How does the heart work?

Find out how exactly the heart functions, issues that can affect it and how to keep the heart healthy

S.A.C. Dip (Diet, Exercise & Fitness), Advanced Human Anatomy & Physiology Level 3
Ask Louise

28 February 2020

How does the heart work?

The heart pumps oxygenated blood and nutrients around the body to tissues and organs through blood vessels known as arteries.

Once these have been delivered, deoxygenated blood and waste is returned to the lungs and heart through blood vessels called veins.

Outlined below are a few key terms related to heart health.

Arteries – these carry oxygen-rich blood away from the heart towards various organs. The aorta is the artery through which blood leaves the heart to reach other areas of the body and deliver oxygen and nutrients. The pulmonary artery carries blood from the heart to the lungs so that it can be oxygenated, and sent around the body.

Blood – this part of the circulatory system transports nutrients and other substances around the body. It feeds the cells and has to be kept moving as cells need to be fed constantly in order to stay alive and functioning.

Capillaries – these tiny vessels connect arteries and veins, as well as carrying vital oxygen to tissues, and removing carbon dioxide from them.

Cardiovascular system – central to this system is the heart. It functions as a pump, moving blood forwards in the blood vessels (known as the peripheral circulation).

Circulatory system – this consists of the heart, arteries, veins, capillaries, blood and lymphatic system. It is a transport mechanism used to supply cells with nutrients and oxygen and, in turn, removes carbon dioxide and other waste material from the cells to be excreted. It is instrumental in distributing hormones and other chemicals involved in normal cell function and also helps to regulate body temperature.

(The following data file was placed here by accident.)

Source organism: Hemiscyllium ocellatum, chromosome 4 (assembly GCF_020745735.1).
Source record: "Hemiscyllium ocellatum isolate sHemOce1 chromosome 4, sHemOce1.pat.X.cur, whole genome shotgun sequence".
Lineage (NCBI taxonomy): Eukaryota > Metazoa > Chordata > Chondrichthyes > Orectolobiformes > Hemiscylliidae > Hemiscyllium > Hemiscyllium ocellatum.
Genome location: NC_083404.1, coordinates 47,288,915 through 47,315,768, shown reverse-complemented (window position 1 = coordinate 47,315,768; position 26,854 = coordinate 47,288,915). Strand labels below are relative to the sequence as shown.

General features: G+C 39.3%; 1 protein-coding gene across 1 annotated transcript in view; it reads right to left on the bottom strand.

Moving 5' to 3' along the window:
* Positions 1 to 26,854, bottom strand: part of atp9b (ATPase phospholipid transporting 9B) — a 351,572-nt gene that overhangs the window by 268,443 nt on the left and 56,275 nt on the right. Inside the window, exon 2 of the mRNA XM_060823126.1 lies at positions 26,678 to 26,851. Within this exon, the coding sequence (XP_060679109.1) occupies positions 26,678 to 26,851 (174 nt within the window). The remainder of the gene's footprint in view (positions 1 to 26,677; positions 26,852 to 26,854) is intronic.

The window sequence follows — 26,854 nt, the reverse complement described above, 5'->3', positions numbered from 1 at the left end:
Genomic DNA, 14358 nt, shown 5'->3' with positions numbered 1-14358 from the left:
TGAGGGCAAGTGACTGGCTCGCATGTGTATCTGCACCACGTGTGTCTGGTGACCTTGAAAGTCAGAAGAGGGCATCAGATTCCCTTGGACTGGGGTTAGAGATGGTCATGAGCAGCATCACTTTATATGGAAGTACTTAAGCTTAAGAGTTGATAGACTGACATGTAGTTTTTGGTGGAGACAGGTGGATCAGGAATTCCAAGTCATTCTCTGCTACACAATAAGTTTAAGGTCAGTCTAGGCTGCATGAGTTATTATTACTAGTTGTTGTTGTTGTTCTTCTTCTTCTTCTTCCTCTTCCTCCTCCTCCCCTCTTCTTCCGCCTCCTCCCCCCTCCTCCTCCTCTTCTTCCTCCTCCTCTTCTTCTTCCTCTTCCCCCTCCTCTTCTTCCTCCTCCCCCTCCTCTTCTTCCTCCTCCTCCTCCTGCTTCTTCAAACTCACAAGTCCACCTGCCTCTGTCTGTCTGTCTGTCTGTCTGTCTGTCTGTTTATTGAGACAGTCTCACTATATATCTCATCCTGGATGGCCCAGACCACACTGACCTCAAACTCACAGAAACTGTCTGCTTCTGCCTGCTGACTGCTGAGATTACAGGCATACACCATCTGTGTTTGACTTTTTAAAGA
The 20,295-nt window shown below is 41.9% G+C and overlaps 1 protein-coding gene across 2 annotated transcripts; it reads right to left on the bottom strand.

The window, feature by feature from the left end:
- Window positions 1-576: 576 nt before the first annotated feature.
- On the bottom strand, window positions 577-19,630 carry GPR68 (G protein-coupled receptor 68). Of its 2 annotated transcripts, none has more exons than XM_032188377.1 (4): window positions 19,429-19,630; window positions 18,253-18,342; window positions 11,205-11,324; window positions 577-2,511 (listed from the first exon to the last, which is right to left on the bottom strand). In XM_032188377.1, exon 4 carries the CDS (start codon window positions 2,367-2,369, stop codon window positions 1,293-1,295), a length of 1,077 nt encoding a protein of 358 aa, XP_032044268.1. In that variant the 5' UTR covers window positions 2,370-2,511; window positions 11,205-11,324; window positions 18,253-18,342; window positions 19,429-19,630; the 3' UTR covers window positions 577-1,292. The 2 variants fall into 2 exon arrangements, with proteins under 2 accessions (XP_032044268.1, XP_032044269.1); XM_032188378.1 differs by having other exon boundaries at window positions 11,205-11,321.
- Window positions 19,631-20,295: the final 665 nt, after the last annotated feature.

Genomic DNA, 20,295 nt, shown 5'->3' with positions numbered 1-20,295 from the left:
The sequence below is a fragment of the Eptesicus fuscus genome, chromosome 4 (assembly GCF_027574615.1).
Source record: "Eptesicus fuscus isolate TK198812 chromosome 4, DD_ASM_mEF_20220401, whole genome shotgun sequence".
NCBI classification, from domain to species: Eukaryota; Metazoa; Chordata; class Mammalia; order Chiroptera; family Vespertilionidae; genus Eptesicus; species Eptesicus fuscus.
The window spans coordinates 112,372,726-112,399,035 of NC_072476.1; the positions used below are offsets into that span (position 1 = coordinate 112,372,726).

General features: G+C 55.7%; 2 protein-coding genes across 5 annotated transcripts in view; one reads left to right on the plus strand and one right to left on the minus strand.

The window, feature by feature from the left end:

Coronary – this refers to the arteries which surround the heart and supply it with blood.

Heart valves – these ensure blood keeps flowing in one direction though the chambers of the heart. These also stop blood flowing backwards into the heart once it has been pumped out.

Veins – another means for blood to travel throughout the body, veins carry blood back to the heart, most of which is deoxygenated.

How does the heart work?

The heart is a muscle made up of tissue that sits roughly in the centre of the chest. It has four chambers: the smaller left and right atriums, and the larger left and right ventricles.

The sinus node, which is positioned in the right atrium, keeps the heart pumping by sending out electrical pulses. The muscle contracts about 70 times per minute and, as it does so, it sends blood through the body.

Both sides of the heart function independently and blood from each side does not mix.

The right side of the heart receives de-oxygenated blood which has already been round the body. It then pumps this blood to the lungs, where it collects fresh oxygen. This new, oxygenated blood then travels to the left side of the heart, to be pumped around the body. The cycle then repeats.

Blood leaves the heart through the aorta and then travels through the arteries. These eventually split off into smaller blood vessels called capillaries to ensure that blood reaches all areas of the body. Deoxygenated blood then returns to the heart through veins.

Issues that can affect the heart

Diseases relating to the heart are very common and range considerably in terms of their severity.

Angina is a term used to denote pain arising from the heart. It is often seen as a warning of heart problems and indicates that blood supply to the heart has temporarily fallen below metabolic requirements.